“If you can imagine, you used to run five reactions a week, and now you could maybe run 500 reactions a week using the high-throughput robotic platforms, choosing what those reactions are becomes much more important,” said Read de Alaniz. “Machine learning will allow us to use data to help us to rationalize what types of experiments to run, and then how to interpret all the data that’s coming out.”   

In addition to using artificial intelligence to determine which reactions will be viable for material creation, Gallegos said that the team will also be able use machine learning to start with a desired material and work their way backward to discover what reactions to run.   

“Now we’re going to use machine learning to figure out the molecular structures to then build that material,” Gallegos said. “That’s where we come in—to analyze their data and make more informed decisions that, in the past, would have taken probably years of analysis of these complex data sets.”    

The field of biomaterials is vast and has many applications in the fields of medicine, technology, and beyond, according to Gallegos and Read de Alaniz. Biomaterials can be used for skin grafting, desalination, biodegradable plastics, and battery power, among many other uses.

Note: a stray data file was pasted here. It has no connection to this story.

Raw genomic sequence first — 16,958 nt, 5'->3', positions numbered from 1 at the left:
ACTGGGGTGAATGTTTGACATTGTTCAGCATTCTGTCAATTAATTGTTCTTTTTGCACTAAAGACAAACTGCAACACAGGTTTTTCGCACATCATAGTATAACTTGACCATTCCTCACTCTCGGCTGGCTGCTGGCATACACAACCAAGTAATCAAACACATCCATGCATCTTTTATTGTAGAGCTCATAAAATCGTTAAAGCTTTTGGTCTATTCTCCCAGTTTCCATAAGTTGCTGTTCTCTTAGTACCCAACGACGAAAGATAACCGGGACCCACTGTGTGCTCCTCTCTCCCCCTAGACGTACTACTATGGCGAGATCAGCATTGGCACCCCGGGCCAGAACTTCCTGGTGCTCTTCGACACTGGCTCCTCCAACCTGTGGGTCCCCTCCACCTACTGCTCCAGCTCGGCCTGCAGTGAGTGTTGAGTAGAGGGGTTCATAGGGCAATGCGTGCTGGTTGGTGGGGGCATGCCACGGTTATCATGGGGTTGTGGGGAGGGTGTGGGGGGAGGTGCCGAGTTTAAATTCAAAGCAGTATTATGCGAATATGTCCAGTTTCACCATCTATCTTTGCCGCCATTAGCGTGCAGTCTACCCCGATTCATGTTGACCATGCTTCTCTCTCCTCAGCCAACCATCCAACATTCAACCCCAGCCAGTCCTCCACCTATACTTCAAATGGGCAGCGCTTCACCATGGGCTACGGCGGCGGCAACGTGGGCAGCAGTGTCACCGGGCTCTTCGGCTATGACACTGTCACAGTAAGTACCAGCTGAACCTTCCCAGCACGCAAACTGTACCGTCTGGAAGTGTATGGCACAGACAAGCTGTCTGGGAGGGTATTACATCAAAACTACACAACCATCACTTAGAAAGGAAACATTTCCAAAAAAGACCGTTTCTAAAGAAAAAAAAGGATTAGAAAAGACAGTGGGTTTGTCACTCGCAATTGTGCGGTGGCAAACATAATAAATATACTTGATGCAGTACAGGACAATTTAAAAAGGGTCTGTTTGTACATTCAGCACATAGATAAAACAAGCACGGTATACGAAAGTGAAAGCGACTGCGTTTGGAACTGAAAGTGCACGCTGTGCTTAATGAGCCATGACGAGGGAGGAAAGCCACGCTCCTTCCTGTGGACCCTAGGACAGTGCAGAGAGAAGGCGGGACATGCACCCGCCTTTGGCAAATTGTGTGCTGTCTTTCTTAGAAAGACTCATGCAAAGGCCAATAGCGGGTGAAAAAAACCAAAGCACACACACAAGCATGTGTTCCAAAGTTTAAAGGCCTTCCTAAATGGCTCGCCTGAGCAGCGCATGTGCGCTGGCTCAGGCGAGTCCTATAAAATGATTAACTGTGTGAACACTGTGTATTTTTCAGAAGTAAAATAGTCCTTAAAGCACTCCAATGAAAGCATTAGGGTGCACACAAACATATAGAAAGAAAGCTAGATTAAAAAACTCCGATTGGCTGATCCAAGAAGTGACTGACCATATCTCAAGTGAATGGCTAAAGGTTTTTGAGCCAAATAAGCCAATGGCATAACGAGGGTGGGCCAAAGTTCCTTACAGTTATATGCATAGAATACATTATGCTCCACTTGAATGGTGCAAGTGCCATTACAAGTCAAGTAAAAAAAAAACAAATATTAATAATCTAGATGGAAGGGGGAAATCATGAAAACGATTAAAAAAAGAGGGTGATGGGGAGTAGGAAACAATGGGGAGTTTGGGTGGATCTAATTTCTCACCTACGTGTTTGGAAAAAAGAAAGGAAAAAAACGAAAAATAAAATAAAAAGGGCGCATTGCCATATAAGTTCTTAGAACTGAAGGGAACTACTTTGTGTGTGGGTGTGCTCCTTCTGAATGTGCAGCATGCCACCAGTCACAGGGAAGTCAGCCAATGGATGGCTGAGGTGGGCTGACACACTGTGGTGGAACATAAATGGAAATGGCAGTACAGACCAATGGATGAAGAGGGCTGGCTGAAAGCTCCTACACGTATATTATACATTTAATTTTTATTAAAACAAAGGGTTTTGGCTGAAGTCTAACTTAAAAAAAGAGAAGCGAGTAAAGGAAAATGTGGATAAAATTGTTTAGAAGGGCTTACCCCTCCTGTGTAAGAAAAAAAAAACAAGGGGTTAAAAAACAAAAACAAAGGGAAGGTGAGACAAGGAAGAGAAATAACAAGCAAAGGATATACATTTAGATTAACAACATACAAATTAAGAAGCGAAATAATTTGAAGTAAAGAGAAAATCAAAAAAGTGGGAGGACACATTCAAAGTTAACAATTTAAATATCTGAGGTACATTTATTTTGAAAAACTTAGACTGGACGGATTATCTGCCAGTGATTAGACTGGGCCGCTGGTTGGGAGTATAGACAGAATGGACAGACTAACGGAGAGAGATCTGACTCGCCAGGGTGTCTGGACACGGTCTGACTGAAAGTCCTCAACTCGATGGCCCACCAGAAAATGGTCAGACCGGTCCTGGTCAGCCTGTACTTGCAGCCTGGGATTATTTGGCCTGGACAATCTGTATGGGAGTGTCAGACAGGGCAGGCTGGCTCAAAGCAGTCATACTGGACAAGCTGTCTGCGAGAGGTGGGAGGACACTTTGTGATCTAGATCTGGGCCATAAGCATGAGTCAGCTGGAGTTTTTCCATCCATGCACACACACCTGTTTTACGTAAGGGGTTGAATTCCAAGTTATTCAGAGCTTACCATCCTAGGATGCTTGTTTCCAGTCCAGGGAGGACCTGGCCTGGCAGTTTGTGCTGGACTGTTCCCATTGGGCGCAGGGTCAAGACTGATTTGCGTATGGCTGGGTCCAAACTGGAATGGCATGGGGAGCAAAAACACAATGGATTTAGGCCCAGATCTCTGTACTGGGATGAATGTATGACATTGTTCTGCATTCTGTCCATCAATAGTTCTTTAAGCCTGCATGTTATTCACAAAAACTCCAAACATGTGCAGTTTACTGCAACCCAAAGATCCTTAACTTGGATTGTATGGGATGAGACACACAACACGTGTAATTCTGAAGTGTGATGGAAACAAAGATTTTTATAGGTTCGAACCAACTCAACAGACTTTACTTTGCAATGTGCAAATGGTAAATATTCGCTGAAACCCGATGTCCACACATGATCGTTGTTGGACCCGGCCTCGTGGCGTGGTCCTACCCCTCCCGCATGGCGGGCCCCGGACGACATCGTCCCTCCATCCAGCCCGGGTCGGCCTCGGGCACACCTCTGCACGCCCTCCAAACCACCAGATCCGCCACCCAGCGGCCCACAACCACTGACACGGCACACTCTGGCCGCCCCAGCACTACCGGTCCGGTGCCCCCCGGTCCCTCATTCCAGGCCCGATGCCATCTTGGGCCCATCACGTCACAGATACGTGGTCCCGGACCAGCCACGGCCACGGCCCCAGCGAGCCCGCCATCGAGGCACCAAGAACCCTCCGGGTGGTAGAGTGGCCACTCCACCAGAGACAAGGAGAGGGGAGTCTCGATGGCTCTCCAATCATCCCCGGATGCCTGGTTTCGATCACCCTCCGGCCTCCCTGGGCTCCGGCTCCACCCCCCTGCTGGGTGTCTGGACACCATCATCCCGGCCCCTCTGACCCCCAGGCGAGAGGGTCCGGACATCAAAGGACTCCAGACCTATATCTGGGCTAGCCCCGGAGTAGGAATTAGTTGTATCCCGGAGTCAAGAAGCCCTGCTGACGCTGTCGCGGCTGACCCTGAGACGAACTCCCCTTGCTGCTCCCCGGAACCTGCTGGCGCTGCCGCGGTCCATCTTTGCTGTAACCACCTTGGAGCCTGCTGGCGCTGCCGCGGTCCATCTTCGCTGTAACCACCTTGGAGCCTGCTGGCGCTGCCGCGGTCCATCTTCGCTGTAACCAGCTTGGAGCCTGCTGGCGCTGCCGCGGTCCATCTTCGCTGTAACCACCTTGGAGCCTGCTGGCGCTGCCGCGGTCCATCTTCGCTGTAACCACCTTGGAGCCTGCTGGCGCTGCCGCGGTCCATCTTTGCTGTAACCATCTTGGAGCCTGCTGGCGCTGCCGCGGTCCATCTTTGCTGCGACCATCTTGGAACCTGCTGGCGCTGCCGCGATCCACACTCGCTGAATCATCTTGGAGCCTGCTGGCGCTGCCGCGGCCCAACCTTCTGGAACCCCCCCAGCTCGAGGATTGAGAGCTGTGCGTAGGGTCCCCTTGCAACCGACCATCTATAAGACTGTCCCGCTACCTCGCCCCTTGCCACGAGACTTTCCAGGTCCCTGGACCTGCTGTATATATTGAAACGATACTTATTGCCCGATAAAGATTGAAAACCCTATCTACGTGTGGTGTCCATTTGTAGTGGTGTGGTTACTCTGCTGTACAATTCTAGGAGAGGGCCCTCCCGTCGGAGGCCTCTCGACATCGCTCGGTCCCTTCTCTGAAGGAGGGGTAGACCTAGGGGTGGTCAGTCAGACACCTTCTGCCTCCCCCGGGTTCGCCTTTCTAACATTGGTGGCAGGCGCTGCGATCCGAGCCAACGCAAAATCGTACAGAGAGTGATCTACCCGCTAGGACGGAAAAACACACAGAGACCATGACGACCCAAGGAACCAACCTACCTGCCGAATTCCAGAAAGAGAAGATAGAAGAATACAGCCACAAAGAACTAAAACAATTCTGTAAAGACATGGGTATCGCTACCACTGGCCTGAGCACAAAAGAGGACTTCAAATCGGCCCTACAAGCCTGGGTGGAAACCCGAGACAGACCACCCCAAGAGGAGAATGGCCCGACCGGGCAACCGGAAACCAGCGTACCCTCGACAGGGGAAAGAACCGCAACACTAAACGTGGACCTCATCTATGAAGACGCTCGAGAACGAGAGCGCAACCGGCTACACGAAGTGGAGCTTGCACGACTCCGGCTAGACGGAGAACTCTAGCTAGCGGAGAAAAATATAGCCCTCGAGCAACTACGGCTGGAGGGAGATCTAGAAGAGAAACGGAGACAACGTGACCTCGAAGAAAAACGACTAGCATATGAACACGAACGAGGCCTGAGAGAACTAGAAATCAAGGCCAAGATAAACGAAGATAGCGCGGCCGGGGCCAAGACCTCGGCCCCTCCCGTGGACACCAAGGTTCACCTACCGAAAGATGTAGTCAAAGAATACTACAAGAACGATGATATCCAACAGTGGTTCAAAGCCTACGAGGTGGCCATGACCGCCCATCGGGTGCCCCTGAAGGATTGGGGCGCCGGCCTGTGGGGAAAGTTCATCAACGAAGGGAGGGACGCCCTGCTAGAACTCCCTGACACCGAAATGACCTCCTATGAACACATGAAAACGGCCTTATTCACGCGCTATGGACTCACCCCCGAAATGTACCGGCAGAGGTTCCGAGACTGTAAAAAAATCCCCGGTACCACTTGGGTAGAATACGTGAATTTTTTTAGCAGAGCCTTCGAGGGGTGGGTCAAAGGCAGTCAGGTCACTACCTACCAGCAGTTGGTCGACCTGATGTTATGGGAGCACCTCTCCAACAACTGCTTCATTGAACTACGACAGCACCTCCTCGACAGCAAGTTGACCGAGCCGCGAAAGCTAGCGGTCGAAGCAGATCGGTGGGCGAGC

“The types of polymers that they will be making will be used for a range of applications such as MRI contrast agents, magnetic materials, and materials that can store gases like hydrogen and carbon dioxide,” said Read de Alaniz. “The last two would be used for fuel or would be critical for capturing greenhouse gases.”   

Read de Alaniz said he’s excited about the materials that will be developed as the result of the partnership—an enthusiasm that Gallegos shares.